Table 1

Q-TOF accurate mass elemental composition and MS/MS fragmentation and of the analyzed substances

Comp.

No.
NameRetention

time (min)
Measured

mass [m/z]
Theoretical

mass [m/z]
Mass

error [ppm]
Molecular

formula [M + H]+
MS/MS fragm

[m/z]
Fragmentation ion

formula [M + H]+
Observed in

HLM TiO2
1Lacosamide3.85251.1382251.1390−3.18C13H19N2O3219.1119

209.1273

177.1008

144.0651

116.0704

108.0808

91.0546

74.0609
C12H15N2O2

C11H17N2O2

C10H13N2O

C6H10NO3

C5H10NO2

C7H10N

C7H7

C3H8NO
2M11.98209.1289209.12842.39C11H17N2O2164.1045

108.0802

91.0546

74.0596
C9H12N2O

C7H10N

C7H7

C3H8NO
XX
3M20.60146.0806146.0811−3.42C6H12NO3116.0707

100.0774

84.0815
C5H10NO2

C5H10NO

C5H10N
XX
4M32.58237.1200237.1233−13.92C12H17N2O3130.0497

108.0807

91.0542

60.0451
C5H8NO3

C7H10N

C7H7

C2H6NO
XX
5M42.10267.1313267.1339−9.73C13H18N2O4161.0918

144.0656

116.0704

107.0494

74.0608
C6H13N2O3

C6H10NO3

C5H10NO2

C7H7O

C3H8NO
X
6M52.50267.1337267.1339−0.74C13H18N2O4235.1070

225.1240

193.0956

144.0647

124.0756

116.0702

107.0493

74.0606
C12H15N2O3

C11H17N2O3

C10H13N2O2

C6H10NO3

C7H10NO

C5H10NO2

C7H7O

C3H8NO
X
7M63.20267.1340267.13390.37C13H18N2O4235.1076

225.1239

161.0920

144.0659

124.0758

107.0492

74.0612
C12H15N2O3

C11H17N2O3

C6H13N2O3

C6H10NO3

C7H10NO

C7H7O

C3H8NO
X
Figure 1.
Figure 1.

MS/MS spectrum and fragmentation pathway of lacosamide

Citation: Acta Chromatographica Acta Chromatographica 32, 2; 10.1556/1326.2019.00591

Figure 2.
Figure 2.

MS/MS spectrum and fragmentation pathway of M1

Citation: Acta Chromatographica Acta Chromatographica 32, 2; 10.1556/1326.2019.00591

Figure 3.
Figure 3.

MS/MS spectrum and fragmentation pathway of M2

Citation: Acta Chromatographica Acta Chromatographica 32, 2; 10.1556/1326.2019.00591

Figure 4.
Figure 4.

MS/MS spectrum and fragmentation pathway of M3

Citation: Acta Chromatographica Acta Chromatographica 32, 2; 10.1556/1326.2019.00591

Figure 5.
Figure 5.

MS/MS spectrum and fragmentation pathway of M4

Citation: Acta Chromatographica Acta Chromatographica 32, 2; 10.1556/1326.2019.00591

Figure 6.
Figure 6.

MS/MS spectrum and fragmentation pathway of M5

Citation: Acta Chromatographica Acta Chromatographica 32, 2; 10.1556/1326.2019.00591

Figure 7.
Figure 7.

MS/MS spectrum and fragmentation pathway of M6

Citation: Acta Chromatographica Acta Chromatographica 32, 2; 10.1556/1326.2019.00591

The spectra of M1–M3 metabolites were generated by the use of HLM, as well as with the photocatalytic method. The spectra of M4–M6 metabolites were generated from the photocatalytic experiment due to the inadequate quality of the spectrum obtained on microsomes.

As shown on the MS/MS spectrum of lacosamide (Figure 1), the fragmentation occurs in two ways due to the gradual degradation of the aliphatic chain with the formation of an ion with m/z 177.1008 (C10H13N2O). The fragment with m/z 108.0808 (C7H10N), which corresponds to phenylmethanaminium ion, is clearly marked. Fragments with m/z 144.0651 (C6H10NO3), 116.0704 (C5H10NO2), and 74.0609 (C3H8NO) indicates the further gradual decomposition of the aliphatic chain.

Metabolite M1 (m/z 209.1289, C11H17N2O2) was identified as a descarbonyl-lacosamide (Figure 2). Fragmentation gradually leads to N-methylethanamide ion (m/z 74.0596, C3H8NO) appearance, the most abundant structure in the spectrum. The ion with m/z 91.0546 (C7H7) identified as a phenylmethylium ion is also clearly marked.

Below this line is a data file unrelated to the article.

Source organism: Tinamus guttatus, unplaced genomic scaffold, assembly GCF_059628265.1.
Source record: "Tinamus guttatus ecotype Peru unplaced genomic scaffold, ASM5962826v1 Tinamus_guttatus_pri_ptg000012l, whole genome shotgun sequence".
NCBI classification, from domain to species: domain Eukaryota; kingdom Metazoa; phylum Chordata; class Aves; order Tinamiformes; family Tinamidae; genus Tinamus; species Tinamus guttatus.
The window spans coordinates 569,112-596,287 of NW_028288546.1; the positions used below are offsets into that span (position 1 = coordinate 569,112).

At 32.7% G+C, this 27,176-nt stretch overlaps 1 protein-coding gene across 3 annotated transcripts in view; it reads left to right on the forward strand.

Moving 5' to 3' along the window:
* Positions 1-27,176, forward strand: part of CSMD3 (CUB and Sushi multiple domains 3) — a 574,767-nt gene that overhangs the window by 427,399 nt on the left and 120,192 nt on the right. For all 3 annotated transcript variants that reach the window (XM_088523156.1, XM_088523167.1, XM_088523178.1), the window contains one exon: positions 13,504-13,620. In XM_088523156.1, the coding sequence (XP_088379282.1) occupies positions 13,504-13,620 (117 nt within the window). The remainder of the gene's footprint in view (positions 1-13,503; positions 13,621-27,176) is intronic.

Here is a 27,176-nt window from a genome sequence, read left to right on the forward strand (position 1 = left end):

The M2 metabolite (m/z 146.0806, C6H12NO3) was marked as a product of aliphatic chain detachment from the phenylmethanamine structure and specified as a N-(1-methoxy-3-oxopropan-2-yl)acetamide. Removal of the methoxy moiety results in the formation of an N-(1-oxopropan-2-yl)ethanaminium ion (m/z 116.0707, C5H10NO2). The cleavage of 2 oxygen atoms leads in turn to the formation of an ion with m/z 100.0774 (C5H10NO) and m/z 84.0815 (C5H10N) – the most abundant fragment in the spectrum which corresponds to N-ethenylprop-1-en-2-aminium ion (Figure 3).

Desmethyl lacosamide (M3) with m/z 237.1200 (C12H17N2O3) was found to be the third most abundant hepatic metabolite in our experiment (Figure 4). The ions with m/z 108.0807 (C7H10N) and m/z 91.0542 (C7H7) are the two most visible fragments in the spectrum, and they come from the gradual removal of the aliphatic chain from parent molecule. The most characteristic fragment with m/z 130.0497 (C5H8NO3) was found as a (2-acetamido-3-hydroxypropylidyne)oxidanium ion.

The M4–M6 metabolites were found to be the hydroxylated derivatives of lacosamide. M4 (m/z 267.1313, C13H18N2O4) was identified as 4-hydroxy-lacosamide (Figure 5). Characteristic fragment with m/z 107.0494 (C7H7O), which belong to the most abundant ion in fragmentation pattern, verifies the creation of (4-methylidenecyclohexa-2,5-dien-1-ylidene)oxidanium ion as a product of aliphatic chain detachment. Additional fragments with m/z 144.0656 (C13H18N2O4) and 116.0704 (C5H10NO2) indicate further degradation of the aliphatic part of the compound. M5 (m/z 267.1337, C13H18N2O4) was characterized as a 3-hydroxy-lacosamide. The presence of ions with m/z 144.0647 (C6H10NO3) and m/z 124.0756 (C7H10NO) with further creation of fragment with m/z 107.0493 (C7H7O) from (3-hydroxyphenyl)methylium ion indicates the preferred route for fragmentation of the compound (Figure 6). M6 (m/z 267.1340, C13H18N2O4) was identified as 2-hydroxy-lacosamide (Figure 7). Fragmentation in the case of this compound leads to gradual aliphatic chain degradation with creation ions with m/z 235.1076 (C12H15N2O3) and 225.1239 (C11H17N2O3). The most abundant in the spectrum is the fragment with m/z 107.0492 (C7H7O) identified as a (6-methylidenecyclohexa-2,4-dien-1-ylidene)oxidanium ion, which come from the second in turn m/z 124.0758 (C7H10NO). It should be noticed that M4–M6 metabolites were registered only on metabolic profiles obtained by photocatalytic approach. The use of this method allowed the verification of the presence of at least some trace amounts of these metabolites in given retention times on HLM profiles.